Second season of ‘The Frontline for Hope’ to air

Aliyah Wilson plays with a camera held by photographer Tom Newcomb during the taping of the second season of “The Frontline for Hope” at St. Louis Children’s Hospital. (Credit: Abby Wuellner)

Ashley and Andrea Wilson knew the birth of their first baby would be far from routine. Physicians with the Fetal Care Center at Washington University Medical Center had closely monitored Andrea Wilson’s pregnancy and knew her delivery would require extra precautions. The baby girl’s skull had not fused properly, and an encephalocele, a pocket of spinal fluid, had formed toward the front of her face.

But on delivery day, physicians discovered something far more dramatic. The baby’s skull had not developed at the top of her head, leaving her brain exposed, a condition called acalvaria.

“This isn’t something you encounter once in a career or once in a lifetime,” said Albert Woo, MD, assistant professor of surgery at Washington University School of Medicine in St. Louis and chief of plastic surgery at St. Louis Children’s Hospital. “It’s something you never see.”

The Wilsons were told that their daughter, Aliyah, probably would not survive.

The family’s story is detailed in the second season of “The Frontline for Hope,” a documentary series following patients, families and clinicians at St. Louis Children’s Hospital. The new season will premiere at 6:30 p.m. CT Saturday, Nov. 22, on KSDK (Channel 5). It will run six consecutive Saturdays, with the finale airing Dec. 27.

Nearly 450,000 people watched the show’s first season in spring 2013. In the months following, thousands more watched the episodes online. The series won three regional Emmys, among other honors. Early this year, Shine Media, an international distributor, picked up the series, with a request for six new episodes.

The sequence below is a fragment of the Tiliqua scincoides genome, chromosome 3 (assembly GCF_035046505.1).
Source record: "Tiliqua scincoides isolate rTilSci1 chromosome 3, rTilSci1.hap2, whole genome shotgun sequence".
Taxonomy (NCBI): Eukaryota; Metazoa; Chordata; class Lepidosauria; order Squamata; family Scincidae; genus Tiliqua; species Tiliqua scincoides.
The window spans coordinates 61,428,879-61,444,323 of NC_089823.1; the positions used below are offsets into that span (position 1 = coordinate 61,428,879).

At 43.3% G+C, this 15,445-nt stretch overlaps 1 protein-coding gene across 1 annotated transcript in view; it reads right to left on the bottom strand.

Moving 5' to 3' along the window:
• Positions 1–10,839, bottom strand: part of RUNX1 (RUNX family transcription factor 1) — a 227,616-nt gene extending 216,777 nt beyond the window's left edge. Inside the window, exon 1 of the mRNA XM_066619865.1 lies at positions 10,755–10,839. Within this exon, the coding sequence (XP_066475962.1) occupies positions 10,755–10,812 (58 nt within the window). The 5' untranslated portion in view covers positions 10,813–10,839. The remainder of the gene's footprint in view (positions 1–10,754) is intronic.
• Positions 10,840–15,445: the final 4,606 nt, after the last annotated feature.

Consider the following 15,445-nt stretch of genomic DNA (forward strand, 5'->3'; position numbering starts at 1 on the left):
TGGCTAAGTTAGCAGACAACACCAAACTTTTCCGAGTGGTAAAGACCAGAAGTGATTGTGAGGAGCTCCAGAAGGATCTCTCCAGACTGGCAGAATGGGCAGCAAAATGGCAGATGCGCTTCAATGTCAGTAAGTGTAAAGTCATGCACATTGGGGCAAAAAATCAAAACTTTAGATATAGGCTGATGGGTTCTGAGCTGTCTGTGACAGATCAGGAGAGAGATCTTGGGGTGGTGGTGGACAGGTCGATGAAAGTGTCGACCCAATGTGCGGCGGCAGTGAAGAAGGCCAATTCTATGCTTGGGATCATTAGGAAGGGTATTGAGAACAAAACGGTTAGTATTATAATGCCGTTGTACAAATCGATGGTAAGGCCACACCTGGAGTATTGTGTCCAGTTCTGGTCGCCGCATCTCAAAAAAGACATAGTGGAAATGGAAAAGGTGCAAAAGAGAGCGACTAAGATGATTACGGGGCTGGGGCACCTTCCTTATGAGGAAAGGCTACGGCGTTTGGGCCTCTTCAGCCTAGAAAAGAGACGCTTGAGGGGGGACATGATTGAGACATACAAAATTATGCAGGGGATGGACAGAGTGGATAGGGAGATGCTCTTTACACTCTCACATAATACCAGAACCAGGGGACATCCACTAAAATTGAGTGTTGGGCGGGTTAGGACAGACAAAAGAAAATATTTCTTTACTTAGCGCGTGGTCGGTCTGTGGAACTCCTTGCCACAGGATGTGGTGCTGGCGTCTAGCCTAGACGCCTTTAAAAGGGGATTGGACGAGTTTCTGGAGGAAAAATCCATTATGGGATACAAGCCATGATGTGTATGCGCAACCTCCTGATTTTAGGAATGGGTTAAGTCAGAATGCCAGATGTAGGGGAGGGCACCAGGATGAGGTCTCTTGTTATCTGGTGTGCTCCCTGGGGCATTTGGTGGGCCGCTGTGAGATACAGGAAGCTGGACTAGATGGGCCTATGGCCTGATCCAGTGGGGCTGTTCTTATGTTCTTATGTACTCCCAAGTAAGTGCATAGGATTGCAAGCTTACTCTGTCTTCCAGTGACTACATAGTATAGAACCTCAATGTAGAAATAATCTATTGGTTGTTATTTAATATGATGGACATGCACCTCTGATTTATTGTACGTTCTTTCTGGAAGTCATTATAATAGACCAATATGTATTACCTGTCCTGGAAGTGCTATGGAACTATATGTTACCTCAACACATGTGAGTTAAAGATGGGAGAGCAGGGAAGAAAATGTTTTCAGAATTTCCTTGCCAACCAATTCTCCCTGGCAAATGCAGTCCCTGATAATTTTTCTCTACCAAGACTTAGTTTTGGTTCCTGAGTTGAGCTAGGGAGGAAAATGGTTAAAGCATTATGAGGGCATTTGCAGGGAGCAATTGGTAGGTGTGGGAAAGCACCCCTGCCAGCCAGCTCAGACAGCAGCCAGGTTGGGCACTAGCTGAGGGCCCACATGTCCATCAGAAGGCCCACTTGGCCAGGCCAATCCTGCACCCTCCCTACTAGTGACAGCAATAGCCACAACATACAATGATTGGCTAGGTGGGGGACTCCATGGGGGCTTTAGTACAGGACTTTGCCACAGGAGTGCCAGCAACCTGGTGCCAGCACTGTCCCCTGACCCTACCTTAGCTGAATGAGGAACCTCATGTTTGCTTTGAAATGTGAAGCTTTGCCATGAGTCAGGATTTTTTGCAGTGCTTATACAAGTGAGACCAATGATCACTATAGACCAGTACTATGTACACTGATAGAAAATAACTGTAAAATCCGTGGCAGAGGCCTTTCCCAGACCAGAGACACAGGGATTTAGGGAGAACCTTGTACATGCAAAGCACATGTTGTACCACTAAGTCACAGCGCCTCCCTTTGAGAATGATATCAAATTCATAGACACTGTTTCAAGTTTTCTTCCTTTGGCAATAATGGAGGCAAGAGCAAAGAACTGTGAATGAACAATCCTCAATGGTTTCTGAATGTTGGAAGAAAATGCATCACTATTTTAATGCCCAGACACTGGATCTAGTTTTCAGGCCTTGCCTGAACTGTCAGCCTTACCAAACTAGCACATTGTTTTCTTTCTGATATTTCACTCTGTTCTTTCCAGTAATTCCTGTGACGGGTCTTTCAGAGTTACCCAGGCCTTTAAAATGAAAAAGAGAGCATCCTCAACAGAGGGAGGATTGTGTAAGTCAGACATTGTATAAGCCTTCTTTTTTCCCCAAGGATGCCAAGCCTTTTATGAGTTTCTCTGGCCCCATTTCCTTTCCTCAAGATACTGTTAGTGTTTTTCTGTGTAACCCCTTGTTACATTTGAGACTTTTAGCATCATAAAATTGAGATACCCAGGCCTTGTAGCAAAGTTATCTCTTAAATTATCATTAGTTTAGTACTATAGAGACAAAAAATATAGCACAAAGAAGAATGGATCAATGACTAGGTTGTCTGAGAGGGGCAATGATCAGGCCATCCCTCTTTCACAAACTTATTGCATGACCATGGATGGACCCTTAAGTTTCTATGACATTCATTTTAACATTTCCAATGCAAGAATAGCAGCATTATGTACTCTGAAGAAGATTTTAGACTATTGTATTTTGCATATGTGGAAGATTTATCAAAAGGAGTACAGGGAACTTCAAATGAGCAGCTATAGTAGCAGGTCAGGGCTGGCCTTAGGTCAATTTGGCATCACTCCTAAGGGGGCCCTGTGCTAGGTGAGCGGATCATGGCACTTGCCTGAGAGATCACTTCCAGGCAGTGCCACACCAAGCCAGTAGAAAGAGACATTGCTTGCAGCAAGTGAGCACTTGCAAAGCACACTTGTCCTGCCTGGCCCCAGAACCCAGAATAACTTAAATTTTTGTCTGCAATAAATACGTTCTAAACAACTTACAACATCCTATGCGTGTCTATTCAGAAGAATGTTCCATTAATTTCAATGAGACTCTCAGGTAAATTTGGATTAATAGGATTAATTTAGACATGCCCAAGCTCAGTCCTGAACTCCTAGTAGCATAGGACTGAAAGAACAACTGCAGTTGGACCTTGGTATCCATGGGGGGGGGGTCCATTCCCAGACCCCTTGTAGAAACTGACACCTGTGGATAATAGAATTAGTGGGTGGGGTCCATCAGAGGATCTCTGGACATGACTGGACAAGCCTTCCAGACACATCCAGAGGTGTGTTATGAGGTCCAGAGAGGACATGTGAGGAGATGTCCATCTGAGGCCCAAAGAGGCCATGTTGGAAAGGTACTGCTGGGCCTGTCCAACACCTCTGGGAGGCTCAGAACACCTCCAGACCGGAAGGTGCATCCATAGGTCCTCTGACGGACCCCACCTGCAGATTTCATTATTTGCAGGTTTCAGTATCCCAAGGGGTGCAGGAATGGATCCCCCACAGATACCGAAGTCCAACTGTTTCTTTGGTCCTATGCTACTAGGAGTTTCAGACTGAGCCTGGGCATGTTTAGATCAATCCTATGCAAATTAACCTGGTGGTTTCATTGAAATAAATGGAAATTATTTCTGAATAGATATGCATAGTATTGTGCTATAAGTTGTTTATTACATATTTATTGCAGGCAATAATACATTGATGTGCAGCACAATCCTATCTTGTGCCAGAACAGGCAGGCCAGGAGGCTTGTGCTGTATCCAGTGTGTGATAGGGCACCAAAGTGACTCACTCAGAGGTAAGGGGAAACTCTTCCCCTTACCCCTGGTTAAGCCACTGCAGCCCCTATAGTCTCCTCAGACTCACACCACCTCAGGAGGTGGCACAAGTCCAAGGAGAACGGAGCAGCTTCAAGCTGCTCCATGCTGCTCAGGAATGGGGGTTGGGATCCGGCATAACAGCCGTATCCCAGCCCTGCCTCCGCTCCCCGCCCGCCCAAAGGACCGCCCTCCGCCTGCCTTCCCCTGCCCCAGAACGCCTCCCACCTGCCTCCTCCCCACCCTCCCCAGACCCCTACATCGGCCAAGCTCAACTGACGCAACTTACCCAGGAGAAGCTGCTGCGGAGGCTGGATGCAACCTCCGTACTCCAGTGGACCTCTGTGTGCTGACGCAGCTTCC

Coolfire Studios, a St. Louis production company, partnered with the hospital to create both seasons.

While the look and feel of the second season mirrors the first, the stories are different. The second set of episodes focuses largely on hematology and oncology.

“We felt strongly about having a presence in the show,” said Robert Hayashi, MD, director of the Division of Pediatric Hematology and Oncology at the School of Medicine and an attending physician at St. Louis Children’s Hospital. “If a child in St. Louis is diagnosed with cancer, chances are that child will be treated right here in St. Louis. I am glad the community will have the opportunity to see firsthand the incredible care these patients receive.”

Actor Jon Hamm narrates the second season of “The Frontline for Hope.” (Credit: Abby Wuellner)

In addition to spending time with patients’ families and physicians, cameras followed doctors into their labs to give viewers a look at the cutting-edge research taking place at Washington University Medical Center.
Also showcased were the vital roles played by nurses, child-life specialists and therapists in guiding families through the challenging situations they face during illnesses.

“Being a hematology/oncology nurse can be challenging, but seeing how I can make a difference in the lives of my patients and their families makes every hard day worthwhile,” said nurse Rema Malone. “Their hope, their strength, their courage and their determination is incredible. I’m excited for people who haven’t had the chance to spend time in this hospital to see what I see every day.”

Narrating the new season is native St. Louisan and Hollywood A-lister Jon Hamm. The actor, best known for his role as Donald Draper in the AMC television series “Mad Men,” is also an executive producer for the series’ second season.